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Is it time to end barbaric wildlife killing contests?

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Should coyoyes be targeted in wildlife killing contests?

Advocacy groups seek ban in New Mexico

Staff Report

FRISCO — Emboldened by California’s recent ban on wildlife killing contests, wildlife advocates say they want lawmakers to enact similar restrictions in New Mexico, which holds more such events than any other state.

A coalition of 10 groups is calling on the governor and state legislature to ban contests that target coyotes, bobcats, foxes, prairie dogs and other animals, calling them immoral and biologically unsound. Continue reading

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Study: Killing wolves to save cattle usually backfires

Lethal predator control leads to more livestock kills

Heavy snow has pushed elk out of the high country, so the Colorado Division of Wildlife will try to divert them from important livestock feeding areas in the Yampa Valley. PHOTO COURTESY THE NATIONAL PAKR SERVICE.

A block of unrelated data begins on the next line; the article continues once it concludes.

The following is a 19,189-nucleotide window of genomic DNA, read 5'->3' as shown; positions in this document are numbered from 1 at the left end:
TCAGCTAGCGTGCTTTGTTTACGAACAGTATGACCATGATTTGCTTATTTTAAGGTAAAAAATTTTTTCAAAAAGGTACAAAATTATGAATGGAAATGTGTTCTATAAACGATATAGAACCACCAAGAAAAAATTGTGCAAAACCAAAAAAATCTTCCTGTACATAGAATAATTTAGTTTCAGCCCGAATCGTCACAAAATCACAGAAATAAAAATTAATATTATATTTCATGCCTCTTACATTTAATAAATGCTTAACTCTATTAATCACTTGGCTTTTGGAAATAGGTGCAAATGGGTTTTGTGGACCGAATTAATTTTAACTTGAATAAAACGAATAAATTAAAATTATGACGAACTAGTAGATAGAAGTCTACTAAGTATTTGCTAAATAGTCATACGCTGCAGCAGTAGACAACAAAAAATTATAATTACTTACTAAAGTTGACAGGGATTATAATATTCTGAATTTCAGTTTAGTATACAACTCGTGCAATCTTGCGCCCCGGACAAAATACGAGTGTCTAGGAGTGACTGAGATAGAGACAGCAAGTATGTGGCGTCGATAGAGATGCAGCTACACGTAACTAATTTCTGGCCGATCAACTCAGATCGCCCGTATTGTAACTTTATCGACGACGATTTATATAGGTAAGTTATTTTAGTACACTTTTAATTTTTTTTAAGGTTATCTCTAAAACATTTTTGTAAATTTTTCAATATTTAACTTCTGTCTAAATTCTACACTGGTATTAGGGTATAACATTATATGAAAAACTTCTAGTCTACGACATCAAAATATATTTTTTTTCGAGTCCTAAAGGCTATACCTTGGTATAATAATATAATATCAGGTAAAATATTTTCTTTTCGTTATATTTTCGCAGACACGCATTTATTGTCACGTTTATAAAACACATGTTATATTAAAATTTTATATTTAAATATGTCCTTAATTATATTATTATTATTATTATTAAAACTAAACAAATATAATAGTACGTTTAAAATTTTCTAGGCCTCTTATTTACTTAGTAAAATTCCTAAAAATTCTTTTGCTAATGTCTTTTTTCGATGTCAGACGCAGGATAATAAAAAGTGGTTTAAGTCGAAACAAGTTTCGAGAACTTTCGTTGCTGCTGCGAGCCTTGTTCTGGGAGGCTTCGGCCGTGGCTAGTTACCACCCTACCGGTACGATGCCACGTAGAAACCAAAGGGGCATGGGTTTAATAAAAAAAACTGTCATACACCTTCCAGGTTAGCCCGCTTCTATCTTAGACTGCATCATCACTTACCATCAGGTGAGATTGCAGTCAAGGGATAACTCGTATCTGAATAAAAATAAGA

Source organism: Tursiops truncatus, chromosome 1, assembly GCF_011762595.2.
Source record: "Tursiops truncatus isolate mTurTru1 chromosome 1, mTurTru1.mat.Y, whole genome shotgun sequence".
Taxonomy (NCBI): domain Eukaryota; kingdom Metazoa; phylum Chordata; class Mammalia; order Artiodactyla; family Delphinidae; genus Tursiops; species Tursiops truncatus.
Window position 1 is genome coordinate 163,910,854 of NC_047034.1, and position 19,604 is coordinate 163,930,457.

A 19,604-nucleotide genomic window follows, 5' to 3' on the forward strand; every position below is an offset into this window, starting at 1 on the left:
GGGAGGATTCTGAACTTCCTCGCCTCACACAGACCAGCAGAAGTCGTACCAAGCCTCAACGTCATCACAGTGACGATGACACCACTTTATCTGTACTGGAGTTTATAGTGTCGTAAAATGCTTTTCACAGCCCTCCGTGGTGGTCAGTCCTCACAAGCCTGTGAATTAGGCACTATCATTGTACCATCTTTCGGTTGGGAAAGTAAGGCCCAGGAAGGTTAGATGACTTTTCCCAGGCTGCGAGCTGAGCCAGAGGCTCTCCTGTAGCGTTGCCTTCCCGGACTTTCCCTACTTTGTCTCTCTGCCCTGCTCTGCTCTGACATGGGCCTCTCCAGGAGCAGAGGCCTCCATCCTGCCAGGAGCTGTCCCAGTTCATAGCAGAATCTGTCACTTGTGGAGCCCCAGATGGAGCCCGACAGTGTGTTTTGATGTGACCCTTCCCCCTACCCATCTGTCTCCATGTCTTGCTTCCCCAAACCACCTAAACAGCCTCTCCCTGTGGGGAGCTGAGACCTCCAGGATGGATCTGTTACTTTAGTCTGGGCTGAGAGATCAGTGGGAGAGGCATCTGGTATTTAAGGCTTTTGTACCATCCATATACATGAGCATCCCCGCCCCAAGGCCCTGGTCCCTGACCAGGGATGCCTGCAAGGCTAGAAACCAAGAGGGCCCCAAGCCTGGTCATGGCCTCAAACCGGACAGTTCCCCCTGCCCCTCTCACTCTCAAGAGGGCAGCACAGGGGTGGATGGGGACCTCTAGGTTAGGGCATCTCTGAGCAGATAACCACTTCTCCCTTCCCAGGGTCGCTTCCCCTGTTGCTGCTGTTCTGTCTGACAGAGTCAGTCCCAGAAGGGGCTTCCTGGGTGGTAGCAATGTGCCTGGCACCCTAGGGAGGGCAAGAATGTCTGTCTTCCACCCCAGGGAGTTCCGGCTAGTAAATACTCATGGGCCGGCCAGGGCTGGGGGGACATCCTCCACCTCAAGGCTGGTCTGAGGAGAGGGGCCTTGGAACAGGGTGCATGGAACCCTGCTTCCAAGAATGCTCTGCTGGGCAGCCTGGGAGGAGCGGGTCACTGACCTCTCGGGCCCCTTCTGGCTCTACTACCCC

Yellowstone wolves surround an elk.  Photo courtesy National Park Service.

Staff Report

FRISCO — Killing wolves to keep them from killing livestock is counterproductive and actually leads to more predation — up to a certain point — according to Washington State University researchers.

The scientists tested the idea that lethal control is an effective way of slowing predation and found the hypothesis lacking. Shooting and trapping lead to more dead sheep and cattle the following year, not fewer, they concluded in their study, published in the journal PLOS ONE. Continue reading

Colorado: When hunting guides go bad

A mountain lion in Colorado

Several people associated with a hunting guide service in western Colorado will have to pay big fines and face other penalties after wounding and maiming mountain lions. Photo courtesy Colorado Parks and Wildlife.

‘Many of the violations committed by Mr. Loncarich appear to be the result of greed, unlawfully killing and maiming wildlife to increase his profits’

Staff Report